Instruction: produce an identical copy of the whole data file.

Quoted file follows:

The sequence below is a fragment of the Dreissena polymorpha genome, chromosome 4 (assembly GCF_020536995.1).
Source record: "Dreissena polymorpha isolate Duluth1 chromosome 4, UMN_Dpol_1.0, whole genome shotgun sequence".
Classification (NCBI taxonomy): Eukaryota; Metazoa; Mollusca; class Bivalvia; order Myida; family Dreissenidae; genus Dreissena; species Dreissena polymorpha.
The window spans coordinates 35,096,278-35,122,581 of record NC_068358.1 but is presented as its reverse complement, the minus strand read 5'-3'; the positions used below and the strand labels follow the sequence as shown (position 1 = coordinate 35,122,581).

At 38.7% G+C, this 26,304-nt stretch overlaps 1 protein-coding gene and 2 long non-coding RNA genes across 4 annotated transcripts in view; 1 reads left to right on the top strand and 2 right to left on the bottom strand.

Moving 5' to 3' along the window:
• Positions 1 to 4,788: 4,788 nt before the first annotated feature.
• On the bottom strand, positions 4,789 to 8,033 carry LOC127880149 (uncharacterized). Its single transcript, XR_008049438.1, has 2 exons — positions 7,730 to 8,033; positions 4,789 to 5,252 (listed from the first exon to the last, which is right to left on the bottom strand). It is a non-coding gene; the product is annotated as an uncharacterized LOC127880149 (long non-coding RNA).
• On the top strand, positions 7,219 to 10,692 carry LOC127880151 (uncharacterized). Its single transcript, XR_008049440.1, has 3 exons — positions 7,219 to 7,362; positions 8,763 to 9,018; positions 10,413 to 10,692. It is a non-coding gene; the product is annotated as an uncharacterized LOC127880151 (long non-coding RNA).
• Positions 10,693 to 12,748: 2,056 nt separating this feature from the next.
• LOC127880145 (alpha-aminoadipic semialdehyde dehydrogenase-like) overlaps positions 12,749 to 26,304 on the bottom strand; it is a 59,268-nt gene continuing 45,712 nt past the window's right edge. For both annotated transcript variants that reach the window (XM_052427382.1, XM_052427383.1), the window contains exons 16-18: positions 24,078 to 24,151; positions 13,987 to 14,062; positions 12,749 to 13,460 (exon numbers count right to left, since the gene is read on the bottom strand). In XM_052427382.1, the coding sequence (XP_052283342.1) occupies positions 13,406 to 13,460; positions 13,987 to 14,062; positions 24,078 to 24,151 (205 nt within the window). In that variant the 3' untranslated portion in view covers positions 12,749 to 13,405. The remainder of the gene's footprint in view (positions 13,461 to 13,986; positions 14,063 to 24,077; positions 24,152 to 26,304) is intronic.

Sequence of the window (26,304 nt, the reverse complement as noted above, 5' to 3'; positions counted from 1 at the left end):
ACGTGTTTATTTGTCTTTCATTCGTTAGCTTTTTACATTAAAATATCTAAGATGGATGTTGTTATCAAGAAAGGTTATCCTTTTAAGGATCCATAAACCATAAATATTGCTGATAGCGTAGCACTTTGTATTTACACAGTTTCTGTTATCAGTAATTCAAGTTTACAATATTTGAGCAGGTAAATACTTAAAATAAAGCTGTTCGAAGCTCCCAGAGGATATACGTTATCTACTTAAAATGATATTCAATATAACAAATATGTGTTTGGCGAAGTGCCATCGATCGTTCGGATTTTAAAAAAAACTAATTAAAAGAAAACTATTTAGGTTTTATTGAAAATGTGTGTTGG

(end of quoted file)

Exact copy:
The sequence below is a fragment of the Dreissena polymorpha genome, chromosome 4 (assembly GCF_020536995.1).
Source record: "Dreissena polymorpha isolate Duluth1 chromosome 4, UMN_Dpol_1.0, whole genome shotgun sequence".
Classification (NCBI taxonomy): Eukaryota; Metazoa; Mollusca; class Bivalvia; order Myida; family Dreissenidae; genus Dreissena; species Dreissena polymorpha.
The window spans coordinates 35,096,278-35,122,581 of record NC_068358.1 but is presented as its reverse complement, the minus strand read 5'-3'; the positions used below and the strand labels follow the sequence as shown (position 1 = coordinate 35,122,581).

At 38.7% G+C, this 26,304-nt stretch overlaps 1 protein-coding gene and 2 long non-coding RNA genes across 4 annotated transcripts in view; 1 reads left to right on the top strand and 2 right to left on the bottom strand.

Moving 5' to 3' along the window:
• Positions 1 to 4,788: 4,788 nt before the first annotated feature.
• On the bottom strand, positions 4,789 to 8,033 carry LOC127880149 (uncharacterized). Its single transcript, XR_008049438.1, has 2 exons — positions 7,730 to 8,033; positions 4,789 to 5,252 (listed from the first exon to the last, which is right to left on the bottom strand). It is a non-coding gene; the product is annotated as an uncharacterized LOC127880149 (long non-coding RNA).
• On the top strand, positions 7,219 to 10,692 carry LOC127880151 (uncharacterized). Its single transcript, XR_008049440.1, has 3 exons — positions 7,219 to 7,362; positions 8,763 to 9,018; positions 10,413 to 10,692. It is a non-coding gene; the product is annotated as an uncharacterized LOC127880151 (long non-coding RNA).
• Positions 10,693 to 12,748: 2,056 nt separating this feature from the next.
• LOC127880145 (alpha-aminoadipic semialdehyde dehydrogenase-like) overlaps positions 12,749 to 26,304 on the bottom strand; it is a 59,268-nt gene continuing 45,712 nt past the window's right edge. For both annotated transcript variants that reach the window (XM_052427382.1, XM_052427383.1), the window contains exons 16-18: positions 24,078 to 24,151; positions 13,987 to 14,062; positions 12,749 to 13,460 (exon numbers count right to left, since the gene is read on the bottom strand). In XM_052427382.1, the coding sequence (XP_052283342.1) occupies positions 13,406 to 13,460; positions 13,987 to 14,062; positions 24,078 to 24,151 (205 nt within the window). In that variant the 3' untranslated portion in view covers positions 12,749 to 13,405. The remainder of the gene's footprint in view (positions 13,461 to 13,986; positions 14,063 to 24,077; positions 24,152 to 26,304) is intronic.

Sequence of the window (26,304 nt, the reverse complement as noted above, 5' to 3'; positions counted from 1 at the left end):
ACGTGTTTATTTGTCTTTCATTCGTTAGCTTTTTACATTAAAATATCTAAGATGGATGTTGTTATCAAGAAAGGTTATCCTTTTAAGGATCCATAAACCATAAATATTGCTGATAGCGTAGCACTTTGTATTTACACAGTTTCTGTTATCAGTAATTCAAGTTTACAATATTTGAGCAGGTAAATACTTAAAATAAAGCTGTTCGAAGCTCCCAGAGGATATACGTTATCTACTTAAAATGATATTCAATATAACAAATATGTGTTTGGCGAAGTGCCATCGATCGTTCGGATTTTAAAAAAAACTAATTAAAAGAAAACTATTTAGGTTTTATTGAAAATGTGTGTTGG